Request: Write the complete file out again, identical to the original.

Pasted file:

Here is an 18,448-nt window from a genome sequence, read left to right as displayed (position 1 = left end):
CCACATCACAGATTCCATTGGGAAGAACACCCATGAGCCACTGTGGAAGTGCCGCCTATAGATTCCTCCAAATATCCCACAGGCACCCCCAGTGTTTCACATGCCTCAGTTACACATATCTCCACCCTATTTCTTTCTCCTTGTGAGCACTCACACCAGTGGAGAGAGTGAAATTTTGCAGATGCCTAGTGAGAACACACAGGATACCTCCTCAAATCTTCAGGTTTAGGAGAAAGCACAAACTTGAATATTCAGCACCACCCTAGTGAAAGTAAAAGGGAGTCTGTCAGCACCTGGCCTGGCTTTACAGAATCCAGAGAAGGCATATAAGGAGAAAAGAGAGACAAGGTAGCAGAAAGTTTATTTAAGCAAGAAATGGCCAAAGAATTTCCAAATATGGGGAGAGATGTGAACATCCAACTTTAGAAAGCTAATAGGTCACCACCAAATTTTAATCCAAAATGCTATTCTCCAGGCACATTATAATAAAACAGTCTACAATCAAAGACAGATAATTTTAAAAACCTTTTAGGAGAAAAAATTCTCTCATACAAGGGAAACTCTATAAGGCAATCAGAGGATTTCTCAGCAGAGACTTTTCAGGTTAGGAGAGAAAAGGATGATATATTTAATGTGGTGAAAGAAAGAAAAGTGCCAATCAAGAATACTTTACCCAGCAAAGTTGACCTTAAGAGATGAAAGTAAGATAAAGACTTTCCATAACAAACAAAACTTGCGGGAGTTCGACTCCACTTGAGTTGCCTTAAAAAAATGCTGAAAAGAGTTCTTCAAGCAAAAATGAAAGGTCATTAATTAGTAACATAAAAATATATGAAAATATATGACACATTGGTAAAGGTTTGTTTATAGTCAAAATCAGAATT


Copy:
Here is an 18,448-nt window from a genome sequence, read left to right as displayed (position 1 = left end):
CCACATCACAGATTCCATTGGGAAGAACACCCATGAGCCACTGTGGAAGTGCCGCCTATAGATTCCTCCAAATATCCCACAGGCACCCCCAGTGTTTCACATGCCTCAGTTACACATATCTCCACCCTATTTCTTTCTCCTTGTGAGCACTCACACCAGTGGAGAGAGTGAAATTTTGCAGATGCCTAGTGAGAACACACAGGATACCTCCTCAAATCTTCAGGTTTAGGAGAAAGCACAAACTTGAATATTCAGCACCACCCTAGTGAAAGTAAAAGGGAGTCTGTCAGCACCTGGCCTGGCTTTACAGAATCCAGAGAAGGCATATAAGGAGAAAAGAGAGACAAGGTAGCAGAAAGTTTATTTAAGCAAGAAATGGCCAAAGAATTTCCAAATATGGGGAGAGATGTGAACATCCAACTTTAGAAAGCTAATAGGTCACCACCAAATTTTAATCCAAAATGCTATTCTCCAGGCACATTATAATAAAACAGTCTACAATCAAAGACAGATAATTTTAAAAACCTTTTAGGAGAAAAAATTCTCTCATACAAGGGAAACTCTATAAGGCAATCAGAGGATTTCTCAGCAGAGACTTTTCAGGTTAGGAGAGAAAAGGATGATATATTTAATGTGGTGAAAGAAAGAAAAGTGCCAATCAAGAATACTTTACCCAGCAAAGTTGACCTTAAGAGATGAAAGTAAGATAAAGACTTTCCATAACAAACAAAACTTGCGGGAGTTCGACTCCACTTGAGTTGCCTTAAAAAAATGCTGAAAAGAGTTCTTCAAGCAAAAATGAAAGGTCATTAATTAGTAACATAAAAATATATGAAAATATATGACACATTGGTAAAGGTTTGTTTATAGTCAAAATCAGAATT